Happiness means something different to each of us. For my teenage son, it means being able to use the car whenever, for my college-aged daughter, it means finals are over. For me, the bulk of my hours are spent at work, (which I love) so I’m happy when our clients are happy.
What does it take to get there? Less than you might think, but more of it. Happiness indices may be in quantifiable results such as tangible sales, conversions, and new leads. The joy index for qualitative results may be as simple as a website launch, or a fresh-off-the-press brochure.
When the 2008 recession hit, companies downsized middle management so fewer people assumed more workload. With the economy in its upswing, many companies are eagerly seeking qualified staff to help them manage their new growth. Playing catch-up is a difficult task when you’re already max’d out. Marketing tasks like maintaining a website or updating collateral materials get pushed to the bottom of the list. Clients are now pulling these tasks back up to the top so long awaited projects are now being executed and completed. We’ve launched four websites in the past two weeks, and over ten deeper sites in the past two months.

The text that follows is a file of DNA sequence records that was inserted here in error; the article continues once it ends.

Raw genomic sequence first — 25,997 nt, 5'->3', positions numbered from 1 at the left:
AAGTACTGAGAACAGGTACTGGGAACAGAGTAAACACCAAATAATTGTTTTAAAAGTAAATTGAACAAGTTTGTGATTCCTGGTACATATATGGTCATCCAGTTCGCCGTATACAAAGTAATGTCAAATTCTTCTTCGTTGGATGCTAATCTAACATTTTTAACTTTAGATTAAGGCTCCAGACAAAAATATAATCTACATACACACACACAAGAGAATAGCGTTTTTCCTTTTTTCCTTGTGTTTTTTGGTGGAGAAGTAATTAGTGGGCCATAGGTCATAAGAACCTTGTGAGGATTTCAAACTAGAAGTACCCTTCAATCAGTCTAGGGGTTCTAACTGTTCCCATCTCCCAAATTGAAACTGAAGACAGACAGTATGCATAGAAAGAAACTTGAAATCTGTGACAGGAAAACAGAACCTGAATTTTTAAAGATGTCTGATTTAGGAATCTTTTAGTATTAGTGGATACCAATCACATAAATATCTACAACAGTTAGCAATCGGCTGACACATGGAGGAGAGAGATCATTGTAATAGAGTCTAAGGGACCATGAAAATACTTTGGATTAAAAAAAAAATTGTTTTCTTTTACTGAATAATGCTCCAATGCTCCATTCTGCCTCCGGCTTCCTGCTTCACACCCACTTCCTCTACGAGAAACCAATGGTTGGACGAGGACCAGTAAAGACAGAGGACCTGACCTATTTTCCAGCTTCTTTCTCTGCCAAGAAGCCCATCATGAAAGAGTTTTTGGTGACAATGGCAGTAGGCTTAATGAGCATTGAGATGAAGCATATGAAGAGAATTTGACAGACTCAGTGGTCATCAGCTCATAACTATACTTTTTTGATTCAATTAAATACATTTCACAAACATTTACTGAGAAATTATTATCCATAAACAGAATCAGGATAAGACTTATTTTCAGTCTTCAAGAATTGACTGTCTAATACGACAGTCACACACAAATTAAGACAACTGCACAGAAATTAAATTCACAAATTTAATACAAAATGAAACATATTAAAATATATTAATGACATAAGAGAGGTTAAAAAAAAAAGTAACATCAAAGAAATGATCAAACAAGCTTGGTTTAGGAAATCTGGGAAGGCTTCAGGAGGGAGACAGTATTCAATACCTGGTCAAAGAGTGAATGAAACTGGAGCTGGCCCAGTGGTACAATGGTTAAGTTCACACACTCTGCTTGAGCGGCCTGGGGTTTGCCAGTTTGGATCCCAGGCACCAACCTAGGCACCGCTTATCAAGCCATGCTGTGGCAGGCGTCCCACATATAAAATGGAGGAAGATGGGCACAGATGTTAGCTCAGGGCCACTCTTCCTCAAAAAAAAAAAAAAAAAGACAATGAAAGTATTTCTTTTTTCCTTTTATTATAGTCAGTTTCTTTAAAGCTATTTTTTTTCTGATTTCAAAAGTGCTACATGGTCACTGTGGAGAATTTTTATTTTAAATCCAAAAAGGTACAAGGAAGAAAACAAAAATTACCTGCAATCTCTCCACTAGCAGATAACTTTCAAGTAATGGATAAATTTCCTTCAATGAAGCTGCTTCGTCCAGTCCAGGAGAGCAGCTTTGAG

One of our biggest joys is positive feedback from our clients — In fact, our studio lights up when we get an “we love you” email after a project is completed. When clients communicate, it helps evaluate the work we do and adjust where necessary.
3 Tips for Project Success (Client Happiness)
- Communicate frequently. Pick up the phone and don’t just rely on emails.
- Thank clients for being good customers. Everyone wants to be appreciated. Send a hand written note or gift.
- Share the joy with your team. Happy employees = better work and sense of pride.
We just recently completed a website for NANCY ROSENE, a luxury resort and hotel company (top image) whose elite clientele are 5-star properties and tour services. After the launch, Nancy’s team shared their new site with clients, agents and customers and received a lot of praise which they then shared with us.
There are many roads to happiness — and volumes of books on the subject. There’s great insight in Stumbling on Happiness by Daniel Gilbert, and more on his Ted Talk about making bad decisions — an interesting look at decision making — especially in comparing.
We can increase your happiness quotient — we’ll get it done, you’ll be thrilled, business will thrive. Simple? Yes, it really is.